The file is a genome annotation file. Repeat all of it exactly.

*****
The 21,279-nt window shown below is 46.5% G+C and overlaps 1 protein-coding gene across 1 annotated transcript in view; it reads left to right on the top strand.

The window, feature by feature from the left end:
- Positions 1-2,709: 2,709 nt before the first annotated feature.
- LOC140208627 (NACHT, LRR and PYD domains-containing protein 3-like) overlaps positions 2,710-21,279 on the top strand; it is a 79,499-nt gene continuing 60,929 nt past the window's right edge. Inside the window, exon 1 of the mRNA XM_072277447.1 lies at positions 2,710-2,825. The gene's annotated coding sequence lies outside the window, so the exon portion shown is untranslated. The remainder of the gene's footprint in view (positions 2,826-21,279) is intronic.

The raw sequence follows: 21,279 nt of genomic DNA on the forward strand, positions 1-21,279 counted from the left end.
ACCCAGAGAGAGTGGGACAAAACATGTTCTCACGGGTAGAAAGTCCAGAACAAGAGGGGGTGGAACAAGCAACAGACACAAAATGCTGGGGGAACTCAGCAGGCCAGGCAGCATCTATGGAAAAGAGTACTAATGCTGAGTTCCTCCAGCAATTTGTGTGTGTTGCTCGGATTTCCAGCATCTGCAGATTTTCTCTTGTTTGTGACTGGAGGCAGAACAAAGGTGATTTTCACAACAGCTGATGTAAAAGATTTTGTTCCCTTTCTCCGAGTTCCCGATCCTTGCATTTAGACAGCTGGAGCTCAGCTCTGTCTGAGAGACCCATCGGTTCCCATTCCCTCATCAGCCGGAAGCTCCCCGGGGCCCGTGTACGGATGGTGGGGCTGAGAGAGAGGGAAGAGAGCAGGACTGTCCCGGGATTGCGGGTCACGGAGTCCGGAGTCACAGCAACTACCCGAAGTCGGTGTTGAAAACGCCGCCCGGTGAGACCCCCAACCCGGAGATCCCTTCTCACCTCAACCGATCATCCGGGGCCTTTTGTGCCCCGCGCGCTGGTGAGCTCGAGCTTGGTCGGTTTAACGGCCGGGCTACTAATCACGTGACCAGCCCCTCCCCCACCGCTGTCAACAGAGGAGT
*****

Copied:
The 21,279-nt window shown below is 46.5% G+C and overlaps 1 protein-coding gene across 1 annotated transcript in view; it reads left to right on the top strand.

The window, feature by feature from the left end:
- Positions 1-2,709: 2,709 nt before the first annotated feature.
- LOC140208627 (NACHT, LRR and PYD domains-containing protein 3-like) overlaps positions 2,710-21,279 on the top strand; it is a 79,499-nt gene continuing 60,929 nt past the window's right edge. Inside the window, exon 1 of the mRNA XM_072277447.1 lies at positions 2,710-2,825. The gene's annotated coding sequence lies outside the window, so the exon portion shown is untranslated. The remainder of the gene's footprint in view (positions 2,826-21,279) is intronic.

The raw sequence follows: 21,279 nt of genomic DNA on the forward strand, positions 1-21,279 counted from the left end.
ACCCAGAGAGAGTGGGACAAAACATGTTCTCACGGGTAGAAAGTCCAGAACAAGAGGGGGTGGAACAAGCAACAGACACAAAATGCTGGGGGAACTCAGCAGGCCAGGCAGCATCTATGGAAAAGAGTACTAATGCTGAGTTCCTCCAGCAATTTGTGTGTGTTGCTCGGATTTCCAGCATCTGCAGATTTTCTCTTGTTTGTGACTGGAGGCAGAACAAAGGTGATTTTCACAACAGCTGATGTAAAAGATTTTGTTCCCTTTCTCCGAGTTCCCGATCCTTGCATTTAGACAGCTGGAGCTCAGCTCTGTCTGAGAGACCCATCGGTTCCCATTCCCTCATCAGCCGGAAGCTCCCCGGGGCCCGTGTACGGATGGTGGGGCTGAGAGAGAGGGAAGAGAGCAGGACTGTCCCGGGATTGCGGGTCACGGAGTCCGGAGTCACAGCAACTACCCGAAGTCGGTGTTGAAAACGCCGCCCGGTGAGACCCCCAACCCGGAGATCCCTTCTCACCTCAACCGATCATCCGGGGCCTTTTGTGCCCCGCGCGCTGGTGAGCTCGAGCTTGGTCGGTTTAACGGCCGGGCTACTAATCACGTGACCAGCCCCTCCCCCACCGCTGTCAACAGAGGAGT